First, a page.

Court reinstates 9/11 coerced confession decison

On Thursday the Court of Appeals did something very unusual. Withing several hours, it posted and then withdrew a lengthy opinion. We all wondered what happened. Then it was reported on the How Appealing blog that the Court withdrew the opinion because it contained sensitive information under seal in connection with the 9/11 terror attacks. My discussion of that decision is here.

The revised opinion in Higazy v. Templeton, posted on Friday morning, is here. On page 7 of the decision, the Court writes:

Higazy alleges that during the polygraph, Templeton told him that he should ooperate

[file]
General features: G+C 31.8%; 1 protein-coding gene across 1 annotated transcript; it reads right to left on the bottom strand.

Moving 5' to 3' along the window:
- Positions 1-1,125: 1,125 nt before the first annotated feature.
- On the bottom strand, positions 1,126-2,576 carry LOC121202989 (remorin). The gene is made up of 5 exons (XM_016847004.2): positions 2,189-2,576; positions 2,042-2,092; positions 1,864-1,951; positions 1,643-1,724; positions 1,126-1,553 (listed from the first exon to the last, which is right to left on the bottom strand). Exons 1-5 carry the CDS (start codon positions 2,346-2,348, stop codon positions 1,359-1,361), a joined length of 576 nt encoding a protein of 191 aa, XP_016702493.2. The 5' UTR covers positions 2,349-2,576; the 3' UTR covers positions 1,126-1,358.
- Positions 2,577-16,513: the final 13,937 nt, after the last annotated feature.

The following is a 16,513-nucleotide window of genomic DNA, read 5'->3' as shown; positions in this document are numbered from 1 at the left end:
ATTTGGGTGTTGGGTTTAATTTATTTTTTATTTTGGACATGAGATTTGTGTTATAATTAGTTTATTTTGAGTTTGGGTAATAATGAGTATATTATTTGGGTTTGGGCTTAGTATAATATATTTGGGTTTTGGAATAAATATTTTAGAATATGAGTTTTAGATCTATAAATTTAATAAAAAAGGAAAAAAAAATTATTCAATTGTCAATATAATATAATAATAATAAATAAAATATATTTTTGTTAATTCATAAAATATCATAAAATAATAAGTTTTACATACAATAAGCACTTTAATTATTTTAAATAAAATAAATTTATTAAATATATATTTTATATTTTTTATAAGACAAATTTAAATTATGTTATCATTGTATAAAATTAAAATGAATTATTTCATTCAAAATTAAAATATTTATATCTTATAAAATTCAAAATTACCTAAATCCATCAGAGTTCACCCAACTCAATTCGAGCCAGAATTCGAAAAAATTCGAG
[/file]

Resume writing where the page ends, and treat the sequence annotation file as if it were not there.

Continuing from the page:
. . .

This opinion has been redacted because portions of the record are under seal. For the purposes of the summary judgment motion, Templeton did not contest that Higazy's statements were coerced.

So what the court did was to omit facts about the coerced confession having to do with how the FBI defendant got the plaintiff to confess to the crime that he didn't commit. I have never seen an explicit redaction in a court decision before. But if, as they say, 9/11 changed everything, then it creates this new procedure of explicitly advising the reader that parts of the decision cannot be read by anyone.

Interesting side-note. Although the Court of Appeals asked the How Appealing blog to withdraw its link to the original decision which contained the sensitive information, How Appealing did not comply with that request. So the decision remains on line through the How Appealing blog for anyone to read.